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U.S. Beef Education Tour Conducted for Top Jordanian Chefs

A team of chefs and purchasing managers from Jordan tour a cattle operation near Callaway, Nebraska <br /> (photo courtesy of Michael A. Wendorff, The Callaway Courier)

A team of chefs and purchasing managers from Jordan tour a cattle operation near Callaway, Nebraska
(photo courtesy of Michael A. Wendorff, The Callaway Courier)

Chefs and purchasing managers from some of Jordan’s finest hotels and restaurants recently traveled to the United States to participate in a hands-on tour designed to educate them on how high-quality U.S. beef is produced from farm to fork. Funding for the group’s activities was provided by the Beef Checkoff Program.

After arriving in Omaha, Nebraska, the delegation toured two feedlots before making a stop at the University of Nebraska-Lincoln (UNL). There the trade team met with Dr. Chris Calkins of the UNL Animal Science Department for a question-and-answer session on beef research and production methodology. The next day the team visited Greater Omaha Packing and had an opportunity to observe the plant’s halal slaughtering processes for beef destined for Jordan and other markets requiring halal certification.

The tour then moved to the towns of Amherst and Seward, Nebraska, to visit two additional feedlots and observe a calf sale at a local auction market. The team then traveled to a cow/calf operation owned by Brian and Ann Marie Bosshamer. A barbecue lunch was provided at the Bosshamer ranch, with Chef Kamal Khateeb of the Four Seasons in Amman helping prepare the meal. Several beef cuts from Greater Omaha Packing were featured, including the top butt, top blade, shoulder clod and tenderloin.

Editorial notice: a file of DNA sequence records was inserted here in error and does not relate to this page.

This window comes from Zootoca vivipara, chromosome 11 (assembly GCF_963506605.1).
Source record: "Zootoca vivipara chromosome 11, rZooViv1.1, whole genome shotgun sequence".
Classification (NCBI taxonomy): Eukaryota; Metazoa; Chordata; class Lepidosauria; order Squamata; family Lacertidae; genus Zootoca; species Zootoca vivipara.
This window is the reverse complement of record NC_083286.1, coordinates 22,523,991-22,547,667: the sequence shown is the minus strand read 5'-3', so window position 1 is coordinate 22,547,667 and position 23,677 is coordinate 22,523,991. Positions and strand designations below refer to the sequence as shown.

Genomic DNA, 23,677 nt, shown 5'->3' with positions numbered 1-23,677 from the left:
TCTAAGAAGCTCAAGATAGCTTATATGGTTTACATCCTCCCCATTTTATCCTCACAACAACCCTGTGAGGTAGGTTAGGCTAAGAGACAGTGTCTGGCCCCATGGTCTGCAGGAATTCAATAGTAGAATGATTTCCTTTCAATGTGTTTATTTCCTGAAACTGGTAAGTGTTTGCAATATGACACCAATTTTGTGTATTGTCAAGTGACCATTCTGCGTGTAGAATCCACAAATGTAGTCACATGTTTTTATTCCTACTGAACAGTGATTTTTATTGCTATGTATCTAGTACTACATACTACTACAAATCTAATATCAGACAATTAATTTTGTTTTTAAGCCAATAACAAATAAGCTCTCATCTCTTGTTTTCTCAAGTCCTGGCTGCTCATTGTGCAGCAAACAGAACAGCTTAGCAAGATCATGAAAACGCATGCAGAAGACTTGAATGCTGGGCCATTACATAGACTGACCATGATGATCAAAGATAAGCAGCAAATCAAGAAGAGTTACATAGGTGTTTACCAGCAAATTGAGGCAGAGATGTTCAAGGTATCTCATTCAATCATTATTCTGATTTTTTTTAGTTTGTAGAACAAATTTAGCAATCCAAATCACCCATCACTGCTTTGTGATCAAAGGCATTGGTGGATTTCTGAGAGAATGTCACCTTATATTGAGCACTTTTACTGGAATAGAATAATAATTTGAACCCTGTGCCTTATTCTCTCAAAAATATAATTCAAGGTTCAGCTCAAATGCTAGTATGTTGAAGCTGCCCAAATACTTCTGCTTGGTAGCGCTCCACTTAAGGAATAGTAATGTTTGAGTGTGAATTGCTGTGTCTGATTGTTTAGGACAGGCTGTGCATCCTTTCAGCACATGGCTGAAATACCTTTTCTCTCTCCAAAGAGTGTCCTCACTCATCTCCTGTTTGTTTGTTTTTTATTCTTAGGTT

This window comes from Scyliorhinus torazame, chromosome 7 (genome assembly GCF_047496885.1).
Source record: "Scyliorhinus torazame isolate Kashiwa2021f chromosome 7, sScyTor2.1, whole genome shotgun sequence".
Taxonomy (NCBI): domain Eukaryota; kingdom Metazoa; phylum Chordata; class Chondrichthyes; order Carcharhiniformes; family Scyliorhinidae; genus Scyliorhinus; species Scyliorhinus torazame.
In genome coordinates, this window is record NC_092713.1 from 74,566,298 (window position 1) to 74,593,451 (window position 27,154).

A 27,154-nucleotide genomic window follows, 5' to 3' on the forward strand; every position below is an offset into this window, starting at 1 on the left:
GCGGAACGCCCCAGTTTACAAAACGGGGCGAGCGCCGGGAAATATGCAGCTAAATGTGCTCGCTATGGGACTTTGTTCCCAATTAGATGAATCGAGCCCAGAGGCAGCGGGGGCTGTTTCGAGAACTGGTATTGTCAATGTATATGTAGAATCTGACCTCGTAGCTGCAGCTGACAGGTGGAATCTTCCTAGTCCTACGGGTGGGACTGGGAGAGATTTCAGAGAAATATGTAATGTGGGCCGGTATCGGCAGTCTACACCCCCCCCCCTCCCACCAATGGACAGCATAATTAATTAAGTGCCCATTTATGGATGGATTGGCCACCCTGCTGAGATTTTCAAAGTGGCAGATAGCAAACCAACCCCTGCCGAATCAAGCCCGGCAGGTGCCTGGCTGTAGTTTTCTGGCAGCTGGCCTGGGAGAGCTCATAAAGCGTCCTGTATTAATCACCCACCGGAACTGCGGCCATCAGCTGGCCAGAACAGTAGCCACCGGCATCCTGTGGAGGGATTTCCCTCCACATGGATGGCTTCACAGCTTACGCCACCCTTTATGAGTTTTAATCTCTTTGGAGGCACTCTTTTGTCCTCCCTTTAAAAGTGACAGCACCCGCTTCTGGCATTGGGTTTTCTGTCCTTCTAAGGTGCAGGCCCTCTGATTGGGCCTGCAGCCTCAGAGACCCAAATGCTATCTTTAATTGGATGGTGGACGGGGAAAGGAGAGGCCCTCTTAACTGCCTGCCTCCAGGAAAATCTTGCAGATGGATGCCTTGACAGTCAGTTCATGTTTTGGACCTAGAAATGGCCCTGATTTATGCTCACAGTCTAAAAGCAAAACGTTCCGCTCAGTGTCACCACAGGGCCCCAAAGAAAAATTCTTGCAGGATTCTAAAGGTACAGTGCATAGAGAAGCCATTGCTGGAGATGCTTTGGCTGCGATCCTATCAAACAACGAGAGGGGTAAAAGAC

On the final day of the tour, the delegation visited a cow/calf operation owned by Neil and Suzanne Jorgenson near Callaway, Nebraska. There the team learned about the Jorgenson’s Angus cattle herd and visited the famed “Woodward Soddy,” an original sod house that stands with other historic buildings on the property, including a museum featuring dozens of farm antiques. Participants also learned about breeding and calving seasons and proper animal handling practices.

“The chefs were surprised at how gentle our cattle are and impressed with the quality care they receive,” said Neil Jorgenson. “I think that they went away with a very positive impression of Nebraska beef and how it is produced. We really enjoyed the opportunity to promote the quality of our cattle and U.S. beef to international customers.”

Feedback from the Jordanian trade delegation was extremely positive, with trade team members commenting that the tour provided them an in-depth educational experience that they will be able to put to work back in their high-end kitchens at home. Many remarked at how efficient, clean and impressive U.S. systems and facilities are. Others noted how they appreciated the opportunity to learn more about cattle feeding practices and the halal certification process.

“The Jordanian market is an important component of USMEF’s beef export strategy in the Middle East,” said John Brook, USMEF regional director for Europe, Russia and the Middle East. “Giving chefs from high-end restaurants this type of education and experience helps them to understand the superior quality and versatility of our product and helps U.S. beef land front-and-center on menus in Jordan and throughout the Middle East region.”